While this church is still operational in a new adjacent building, this review is primarily concerned with the remains of the original church, nicknamed "the Hollow Tooth." Visually, it’s stunning in that unlike most war-damaged buildings, it has been neither restored nor destroyed, but consciously left in a ruined state as a reminder of the horrors of war. The fact that it’s located in the heart of what was West Berlin’s main shopping street, the still fashionable Kurfürstendamm, where it is juxtaposed with post-war buildings, and (since 1963) a new modern belfry, makes it all the more poignant.
The original Kaiser-Wilhelm-Gedächtniskirche (meaning Kaiser Wilhelm Memorial Church) was built between 1891 and 1906 to Kaiser Wilhelm I, the first ruler of a united Germany. His grandson and namesake, Kaiser Wilhelm II laid the first stone of the structure, which was designed in a neo-romanesque style by the Franz Schwechten, an exponent of the historicist style and one of the leading architects of day. Although the church was consecrated in 1895, its lower section, which included an enormous nave that could seat 2,000 people, was not completed until 1906.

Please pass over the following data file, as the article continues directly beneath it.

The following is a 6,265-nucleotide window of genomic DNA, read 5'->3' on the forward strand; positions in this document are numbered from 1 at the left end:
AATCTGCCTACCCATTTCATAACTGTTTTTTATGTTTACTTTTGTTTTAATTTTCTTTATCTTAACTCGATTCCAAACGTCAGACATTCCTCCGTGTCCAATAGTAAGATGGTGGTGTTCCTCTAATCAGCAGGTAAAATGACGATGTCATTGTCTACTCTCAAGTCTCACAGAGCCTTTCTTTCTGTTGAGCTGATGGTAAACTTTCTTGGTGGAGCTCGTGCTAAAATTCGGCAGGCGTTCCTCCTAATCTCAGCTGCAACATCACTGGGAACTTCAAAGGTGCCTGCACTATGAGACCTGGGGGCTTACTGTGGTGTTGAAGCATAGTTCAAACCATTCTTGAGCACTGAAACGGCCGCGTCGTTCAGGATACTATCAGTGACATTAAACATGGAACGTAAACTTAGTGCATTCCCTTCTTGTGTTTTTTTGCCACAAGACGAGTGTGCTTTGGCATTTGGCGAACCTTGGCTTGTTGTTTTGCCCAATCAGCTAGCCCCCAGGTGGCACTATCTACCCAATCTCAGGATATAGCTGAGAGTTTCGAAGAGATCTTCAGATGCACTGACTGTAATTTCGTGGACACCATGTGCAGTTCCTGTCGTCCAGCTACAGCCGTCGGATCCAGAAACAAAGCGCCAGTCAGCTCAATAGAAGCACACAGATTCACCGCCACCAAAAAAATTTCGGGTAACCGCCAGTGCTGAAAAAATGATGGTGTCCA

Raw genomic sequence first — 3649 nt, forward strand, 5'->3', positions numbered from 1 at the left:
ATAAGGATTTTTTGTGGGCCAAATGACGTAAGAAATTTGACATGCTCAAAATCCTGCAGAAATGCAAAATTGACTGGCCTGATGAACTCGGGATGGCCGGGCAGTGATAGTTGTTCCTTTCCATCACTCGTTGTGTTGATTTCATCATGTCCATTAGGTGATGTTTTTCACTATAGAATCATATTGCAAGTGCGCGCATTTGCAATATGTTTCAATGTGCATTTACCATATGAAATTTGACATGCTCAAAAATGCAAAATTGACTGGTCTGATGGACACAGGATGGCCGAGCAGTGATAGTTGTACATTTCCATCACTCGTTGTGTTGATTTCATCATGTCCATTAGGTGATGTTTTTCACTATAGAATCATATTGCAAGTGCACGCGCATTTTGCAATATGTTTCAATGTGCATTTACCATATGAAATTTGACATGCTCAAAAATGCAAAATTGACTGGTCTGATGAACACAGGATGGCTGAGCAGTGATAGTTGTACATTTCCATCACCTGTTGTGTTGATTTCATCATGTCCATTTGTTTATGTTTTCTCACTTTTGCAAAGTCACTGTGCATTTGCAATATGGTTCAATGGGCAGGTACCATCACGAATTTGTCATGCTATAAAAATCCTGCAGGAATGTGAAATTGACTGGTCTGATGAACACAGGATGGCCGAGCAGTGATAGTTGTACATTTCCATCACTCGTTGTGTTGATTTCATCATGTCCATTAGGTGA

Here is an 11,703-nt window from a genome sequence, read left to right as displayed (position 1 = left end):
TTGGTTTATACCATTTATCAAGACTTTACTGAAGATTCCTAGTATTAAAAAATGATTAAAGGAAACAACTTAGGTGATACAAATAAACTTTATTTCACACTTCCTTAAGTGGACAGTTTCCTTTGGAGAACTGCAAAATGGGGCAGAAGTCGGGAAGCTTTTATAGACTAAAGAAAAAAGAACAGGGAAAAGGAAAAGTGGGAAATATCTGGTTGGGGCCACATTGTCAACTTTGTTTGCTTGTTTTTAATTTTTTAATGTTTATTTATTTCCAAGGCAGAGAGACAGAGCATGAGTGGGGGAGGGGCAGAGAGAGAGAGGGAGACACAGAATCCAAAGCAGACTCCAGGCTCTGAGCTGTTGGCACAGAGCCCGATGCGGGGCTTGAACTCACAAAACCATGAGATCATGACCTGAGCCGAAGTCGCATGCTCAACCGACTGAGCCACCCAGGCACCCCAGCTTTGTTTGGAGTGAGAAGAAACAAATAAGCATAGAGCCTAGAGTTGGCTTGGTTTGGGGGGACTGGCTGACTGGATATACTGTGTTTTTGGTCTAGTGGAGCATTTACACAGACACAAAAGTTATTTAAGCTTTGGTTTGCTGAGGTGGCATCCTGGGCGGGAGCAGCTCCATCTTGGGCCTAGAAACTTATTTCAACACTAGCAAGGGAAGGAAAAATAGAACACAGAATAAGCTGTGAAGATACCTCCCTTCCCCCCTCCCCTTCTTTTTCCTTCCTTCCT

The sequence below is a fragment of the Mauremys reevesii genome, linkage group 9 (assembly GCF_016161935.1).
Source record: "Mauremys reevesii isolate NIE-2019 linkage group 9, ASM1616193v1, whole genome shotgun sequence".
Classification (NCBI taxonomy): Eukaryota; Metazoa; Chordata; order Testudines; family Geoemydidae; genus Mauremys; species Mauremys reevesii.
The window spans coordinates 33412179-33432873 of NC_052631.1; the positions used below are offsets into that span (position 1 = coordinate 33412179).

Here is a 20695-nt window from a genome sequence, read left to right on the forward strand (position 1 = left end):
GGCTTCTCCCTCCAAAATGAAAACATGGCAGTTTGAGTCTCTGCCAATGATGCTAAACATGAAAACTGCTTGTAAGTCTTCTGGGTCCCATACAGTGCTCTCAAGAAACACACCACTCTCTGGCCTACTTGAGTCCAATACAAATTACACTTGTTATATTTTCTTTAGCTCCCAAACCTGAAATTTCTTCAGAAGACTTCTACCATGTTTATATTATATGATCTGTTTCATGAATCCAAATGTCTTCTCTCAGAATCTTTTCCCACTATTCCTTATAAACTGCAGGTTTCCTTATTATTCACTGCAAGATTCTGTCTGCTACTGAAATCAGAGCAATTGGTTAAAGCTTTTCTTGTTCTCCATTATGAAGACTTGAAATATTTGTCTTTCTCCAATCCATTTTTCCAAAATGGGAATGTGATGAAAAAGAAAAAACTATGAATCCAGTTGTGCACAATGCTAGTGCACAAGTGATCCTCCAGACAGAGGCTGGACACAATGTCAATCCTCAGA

The church’s interior was decorated with 2,740 square meters of wall mosaics depicting scenes from German Imperial history, with the aim of placing the Hohenzollerns (who were descended from the last Grand Master of the Teutonic Knights) within this tradition. Some of these are still visible in what remains of the entrance hall, which has been converted into a memorial hall, which contains a cross forged from nails found in the ruins of Coventry Cathedral (which was destroyed by Luftwaffe raids) as well as a cross given by a pair of Russian Orthodox bishops in memory of the victories of Nazism. The spire originally stood 113 meters high, of which only 63 meters are left. As a small plaque explains, the church has been left in ruins as a monument to the futility of war.
Although not a historical monument on a par with its predecessor, the new church, built next door, on the sight of the old church’s nave, makes an interesting counterpoint. Its hexagonal bell tower is 53.5 meters high, with a flat roof, and has been nicknamed "the Lipstick and Powderbox" by Berliners. Designed by Egon Eiermann, it is worth stepping inside as it’s highly unusual in that its walls are made primarily of blue glass set in steel and concrete, with the result that it glows blue when illuminated at night. (The clock on its tower is lit blue by diodes as well). I personally found this color incredibly calming, and it makes a nice and hopeful counterpoint to the jagged edge of the ruin next door, whose importance you might want to consider while sitting inside.